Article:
Keena a team member who was sorting and distributing clothes to patients was busy picking out a new set of clothes to give to the mama for her baby. She had several new outfits picked out ready to give her. As Keena handed them to me, I couldn't help but think that we were giving the mama new clothes that her baby would be buried in. Oh, sweet Jesus, please don't let my mind go there. But it did. Most likely this baby will not survive to her 3rd birthday due to her heart condition, hydrocephelus, the povety and the infections she will acquire from her surroundings in Korah. Dr. Arlene wrote out an extensive report to a doctor we have a connection with at Brooke hospital in Addis. The doctor there may be able to prescibe some medication that would help slow down the production of CSF fluid. And help with some treatment that would minimally prolong her life. Due to this babies age and progression of her condition there is no hospital who would even begin to entertain the idea of lifesaving treatment for her. And the tears fell. Uncontrollably and unstoppable.
We had nothing. WE HAD NOTHING. But we serve the one who has everything. Our Jesus has everything. So we prayed over and with this mama and her baby. We gave her some Bir to purchase formula for the baby, and to cover the costs of going to Brooke hospital. I hugged her hard not wanting to let her go. It was apparent from the deep sorrow that fell from this mothers eyes she was well aware that the prognosis was not good.
We walked together out the door, hugged and said goodbye. I quickly went to the one place where in the past I felt comfort. Just around the corner was the little house where I first met Sarah and Juddah. I went and sat on the the big stone at the corner of the house. The place where in the past I had felt the presence of the Lord so firmly, so securely, so clearly. This time I went there questioning the Lord... and crying out from the deep dark part of my soul along with the crying came anger!....Why Lord? why would you choose a small baby to endure such pain? Why would you let so many conditions fall on her that could not be fixed? why couldn't she be younger to be a candidate for surgery? why must she regress in front of her mama? Why can't the sickness and poverty just go away?.... why, why, why..... and then in the way that He always does, his voice became so clear.... 'I watched my son endure the cross, I know the pain, fall into me.' I sat head hanging between my knees listening, and waiting.
As I returned to the clinic, sitting at Dr. John's station was another mama, holding a much older boy. This boy was obviously having seizures, every few minutes, and it was a desperate uncomfortable thing to witness. The suffocating heaviness of the moment fell on me, before I could even begin my questioning of the Lord, I heard his words from just seconds before.... 'fall into me,'... and so I did.... I fell into Him. This boy was quite a bit bigger, maybe eight or nine. Again it was an irreversible condition, and the questions for the Lord were the same.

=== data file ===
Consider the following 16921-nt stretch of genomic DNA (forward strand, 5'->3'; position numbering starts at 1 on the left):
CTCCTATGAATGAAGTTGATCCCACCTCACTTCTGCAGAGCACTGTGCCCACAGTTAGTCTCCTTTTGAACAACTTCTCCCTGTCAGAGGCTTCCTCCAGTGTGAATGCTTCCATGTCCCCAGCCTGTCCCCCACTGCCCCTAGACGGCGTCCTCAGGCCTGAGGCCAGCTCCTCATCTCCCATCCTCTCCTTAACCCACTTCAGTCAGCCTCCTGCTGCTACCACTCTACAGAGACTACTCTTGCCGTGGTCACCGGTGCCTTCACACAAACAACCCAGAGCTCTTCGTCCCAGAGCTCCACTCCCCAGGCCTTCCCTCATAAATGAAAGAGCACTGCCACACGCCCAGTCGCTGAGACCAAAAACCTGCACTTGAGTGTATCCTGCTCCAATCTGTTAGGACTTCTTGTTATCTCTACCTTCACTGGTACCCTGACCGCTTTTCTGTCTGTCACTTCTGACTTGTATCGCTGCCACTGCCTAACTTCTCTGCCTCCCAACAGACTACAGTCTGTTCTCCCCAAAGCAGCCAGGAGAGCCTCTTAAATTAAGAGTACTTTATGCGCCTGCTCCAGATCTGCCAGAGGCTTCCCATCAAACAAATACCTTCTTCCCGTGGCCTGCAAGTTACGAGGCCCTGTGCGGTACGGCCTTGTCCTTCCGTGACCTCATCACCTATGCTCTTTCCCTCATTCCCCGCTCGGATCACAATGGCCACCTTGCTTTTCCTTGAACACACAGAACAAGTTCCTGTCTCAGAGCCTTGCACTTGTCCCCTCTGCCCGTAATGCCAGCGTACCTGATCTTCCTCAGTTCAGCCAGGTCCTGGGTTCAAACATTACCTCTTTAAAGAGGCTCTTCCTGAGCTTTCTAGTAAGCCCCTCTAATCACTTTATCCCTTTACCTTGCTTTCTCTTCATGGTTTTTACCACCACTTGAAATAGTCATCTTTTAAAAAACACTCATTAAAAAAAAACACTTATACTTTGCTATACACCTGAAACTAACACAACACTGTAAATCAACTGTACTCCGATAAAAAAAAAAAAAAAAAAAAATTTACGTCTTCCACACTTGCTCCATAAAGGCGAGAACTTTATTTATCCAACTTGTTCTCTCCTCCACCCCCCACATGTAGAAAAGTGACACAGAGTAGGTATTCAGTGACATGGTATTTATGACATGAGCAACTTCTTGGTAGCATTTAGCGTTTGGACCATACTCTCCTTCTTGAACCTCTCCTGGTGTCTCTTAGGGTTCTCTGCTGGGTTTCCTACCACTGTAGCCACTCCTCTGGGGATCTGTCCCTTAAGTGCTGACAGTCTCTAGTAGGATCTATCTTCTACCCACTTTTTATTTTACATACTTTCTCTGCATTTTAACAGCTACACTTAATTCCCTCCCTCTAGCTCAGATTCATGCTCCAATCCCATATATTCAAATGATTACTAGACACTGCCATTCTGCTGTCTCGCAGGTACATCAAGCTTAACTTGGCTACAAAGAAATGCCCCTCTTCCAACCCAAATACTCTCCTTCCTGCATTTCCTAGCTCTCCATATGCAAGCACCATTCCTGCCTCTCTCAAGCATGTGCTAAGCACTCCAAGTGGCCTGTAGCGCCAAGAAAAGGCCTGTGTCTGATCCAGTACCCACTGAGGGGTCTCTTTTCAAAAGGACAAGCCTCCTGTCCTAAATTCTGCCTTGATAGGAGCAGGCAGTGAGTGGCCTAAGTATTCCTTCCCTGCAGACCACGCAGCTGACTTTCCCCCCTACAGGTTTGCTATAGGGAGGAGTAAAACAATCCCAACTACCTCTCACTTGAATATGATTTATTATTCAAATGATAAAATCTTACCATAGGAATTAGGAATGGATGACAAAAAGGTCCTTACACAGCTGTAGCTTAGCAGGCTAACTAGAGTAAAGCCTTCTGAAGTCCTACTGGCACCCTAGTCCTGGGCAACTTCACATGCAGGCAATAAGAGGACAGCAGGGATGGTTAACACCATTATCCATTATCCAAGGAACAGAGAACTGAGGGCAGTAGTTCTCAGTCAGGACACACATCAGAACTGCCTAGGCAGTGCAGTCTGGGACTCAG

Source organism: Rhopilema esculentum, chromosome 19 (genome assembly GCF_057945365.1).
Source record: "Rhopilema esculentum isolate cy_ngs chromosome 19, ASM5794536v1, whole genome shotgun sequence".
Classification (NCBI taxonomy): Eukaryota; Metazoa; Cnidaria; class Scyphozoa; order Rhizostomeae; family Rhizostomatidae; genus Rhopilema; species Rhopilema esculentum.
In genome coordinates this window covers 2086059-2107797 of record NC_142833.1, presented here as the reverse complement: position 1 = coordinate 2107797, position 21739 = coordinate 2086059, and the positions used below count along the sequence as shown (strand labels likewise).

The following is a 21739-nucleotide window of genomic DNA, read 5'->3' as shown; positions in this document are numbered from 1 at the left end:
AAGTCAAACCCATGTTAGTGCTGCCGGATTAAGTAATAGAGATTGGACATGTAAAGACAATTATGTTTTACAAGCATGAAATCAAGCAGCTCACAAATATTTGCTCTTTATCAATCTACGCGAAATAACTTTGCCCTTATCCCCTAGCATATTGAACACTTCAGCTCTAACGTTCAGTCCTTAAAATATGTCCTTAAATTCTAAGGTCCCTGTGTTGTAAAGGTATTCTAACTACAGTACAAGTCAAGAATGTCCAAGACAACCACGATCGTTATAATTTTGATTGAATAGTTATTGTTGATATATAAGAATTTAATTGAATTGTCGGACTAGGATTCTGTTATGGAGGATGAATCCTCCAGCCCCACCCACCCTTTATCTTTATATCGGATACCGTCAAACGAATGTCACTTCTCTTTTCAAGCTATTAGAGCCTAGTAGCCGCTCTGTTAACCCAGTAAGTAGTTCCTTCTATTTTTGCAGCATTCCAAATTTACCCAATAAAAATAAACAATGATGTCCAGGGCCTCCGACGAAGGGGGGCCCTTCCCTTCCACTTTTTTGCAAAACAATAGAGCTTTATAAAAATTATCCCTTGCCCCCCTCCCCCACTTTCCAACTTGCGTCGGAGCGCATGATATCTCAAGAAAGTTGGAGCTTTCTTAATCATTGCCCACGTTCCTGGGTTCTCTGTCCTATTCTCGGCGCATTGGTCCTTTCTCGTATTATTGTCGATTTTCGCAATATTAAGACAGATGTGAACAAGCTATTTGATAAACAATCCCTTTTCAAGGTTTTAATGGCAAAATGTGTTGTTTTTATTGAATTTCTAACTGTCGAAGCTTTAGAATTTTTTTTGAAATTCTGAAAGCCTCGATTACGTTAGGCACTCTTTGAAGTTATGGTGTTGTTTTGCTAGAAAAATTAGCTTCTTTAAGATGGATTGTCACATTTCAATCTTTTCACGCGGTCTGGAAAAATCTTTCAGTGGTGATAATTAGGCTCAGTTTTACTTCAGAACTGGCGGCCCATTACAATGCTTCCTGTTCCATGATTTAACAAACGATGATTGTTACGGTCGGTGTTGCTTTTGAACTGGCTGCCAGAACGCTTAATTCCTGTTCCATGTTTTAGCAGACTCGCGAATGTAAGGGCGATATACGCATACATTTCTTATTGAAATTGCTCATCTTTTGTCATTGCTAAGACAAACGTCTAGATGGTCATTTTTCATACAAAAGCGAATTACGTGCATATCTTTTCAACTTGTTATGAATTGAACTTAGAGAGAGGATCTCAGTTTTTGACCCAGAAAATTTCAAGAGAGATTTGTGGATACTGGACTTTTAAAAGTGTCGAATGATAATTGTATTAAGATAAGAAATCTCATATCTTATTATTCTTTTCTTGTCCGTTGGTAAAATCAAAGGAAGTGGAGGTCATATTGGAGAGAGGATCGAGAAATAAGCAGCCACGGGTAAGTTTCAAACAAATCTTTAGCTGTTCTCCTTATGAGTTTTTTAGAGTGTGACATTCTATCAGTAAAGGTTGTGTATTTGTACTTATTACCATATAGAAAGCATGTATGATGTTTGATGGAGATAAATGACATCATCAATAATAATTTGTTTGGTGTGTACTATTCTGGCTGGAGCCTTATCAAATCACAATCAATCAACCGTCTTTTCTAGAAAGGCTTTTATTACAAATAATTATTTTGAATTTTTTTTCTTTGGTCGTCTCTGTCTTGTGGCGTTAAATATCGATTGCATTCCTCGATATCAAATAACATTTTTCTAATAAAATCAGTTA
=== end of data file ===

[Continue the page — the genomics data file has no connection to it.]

A few days later, I visited a 15 year old at home while she was in the end stages of labor. She had been having contractions for the last 2 days. She had come into the clinic when her labor began and our doctors examined her. The next day she went to the hospital to be checked and they sent her home. She returned home to labor on her mattress on the dirt floor in her hut. Grandma by her side, with family members just on the other side of a curtain that served as a divider and giving her little privacy. No drugs to ease the pain, no preparation for the birth, no infant classes prior to help her thru the first weeks of being a young mama. She was 15 and about to become a mom. Later in the evening I returned, there lying in the bed on the floor beside her was a beautiful baby boy. The new mom had her back turned to the baby, and had no interest in cuddling or bonding with the baby. For now the baby lay sleeping unaware of of his situation. We talked and I admired the precious little boy. We hugged said our goodbyes. The next day my friend went to visit mom and the new baby. When she shared what she had witnessed, again my heart broke and questions arose. The young mom was still lying on her bed with her back to the baby. While my friend was there the baby began to cry and was obviously hungry, my friend suggested to mom that she feed the baby. While the new moms shirt was soaked with breast milk she had no interest in feeding the baby or even holding him. The grandma and the mom both encouraged my friend to take the baby, to bring the baby back to America. Why Lord? why? and the tears fell again..... and His words became clear.... "fall into me"
This was a different trip for me, I was a crybaby while in Korah. The desperation so apparent, the complicated nature of Korah was so 'IN MY FACE' there was no time to rest and regroup and center myself in-between the new situations that arose.